Artist’s Presentation, Marcus Maeder 8th Dec 2022 5.00pm

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Artist’s Presentation, Marcus Maeder 8th Dec 2022 5.00pm

08/12/2022 @ 05:00 pm - 08/12/2022 @ 06:30 pm

08 Dec 05:00 pm - 06:30 pm

We would like to invite you to attend a presentation by artist, researcher, composer & philosopher, Marcus Maeder, in WAS. He will be talking about his fascinating and vitally important  project, “Imeall an Chósta“, a scientific/artistic research project which he is conducting in Glenkeen Garden, Ballydehob. It is an eco-acoustic investigation of areas, communities and organisms under the influence of climate change and other environmental issues, primarily in Ballydehob Bay. (See below for more details of the project.)

   Swiss researcher and artist Marcus Maeder introduces his field of acoustic ecology and presents the project “Imeall an Chósta”, which he is conducting in Glenkeen Garden as a long-term observation at 5.00pm Thursday 8th Dec. 2022 in Working Artist Studios.
Imeall an chósta
   Recently, a disturbing study has been published in the journal Nature Climate Change by the Potsdam Institute for Climate Impact Research: The Gulf Stream has become increasingly unstable over the last hundred years, particularly its climatically for Europe important northward-flowing part, called the Atlantic meridional overturning circulation (AMOC), which is the heating powerhouse of the European continent as well as the British Isles and Ireland.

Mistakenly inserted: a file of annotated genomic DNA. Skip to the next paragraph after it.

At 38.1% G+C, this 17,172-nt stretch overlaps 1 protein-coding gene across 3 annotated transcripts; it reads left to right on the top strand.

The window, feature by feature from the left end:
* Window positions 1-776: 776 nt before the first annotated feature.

Thanks to the AMOC, European latitudes are much warmer than they would normally be at this northern location on the planet – a diversity of plants and animals thrive that is found much further south in other parts of the world. Biodiversity is thus higher in northern Europe than it would be without the Gulf Stream; Europe would resemble the boreal steppes of Canada or Siberia without it.
Climate researchers around Niklas Boers are concerned that Ireland, for example, will have to deal with future temperatures that correspond to the conditions of Toronto in Canada – i.e. long and very cold winters and not mild ones as in the past. The melting of the ice masses at the North Pole changes the salinity of the sea water, which leads to a weakening and ultimately the collapse of the Gulf Stream. The consequences for northern Europe would be catastrophic: in addition to intense winter storms and colder, harsher conditions in general, drier summer months would also have to be expected.
   Imeall an chósta (English: The coastline) aims to scientifically and artistically investigate and observe the climatic changes on the coast of West Cork. The project’s focus is on the influence of changing climate on the fauna in the water and on land, especially with regard to biodiversity. Local communities are strongly influenced by microclimatic conditions and exposures – accordingly, these relationships will be studied in a shore ecology context. Biodiversity on land and in water is surveyed and observed using acoustic methods: Automatic audio recorders are placed in the transition area from water to land, recording at intervals the local soundscape over the air, underwater and soil. These recordings are later analyzed for their acoustic diversity – the measure used (Acoustic Complexity Index) provides clues for assessing the temporal and spatial dynamics of local biodiversity.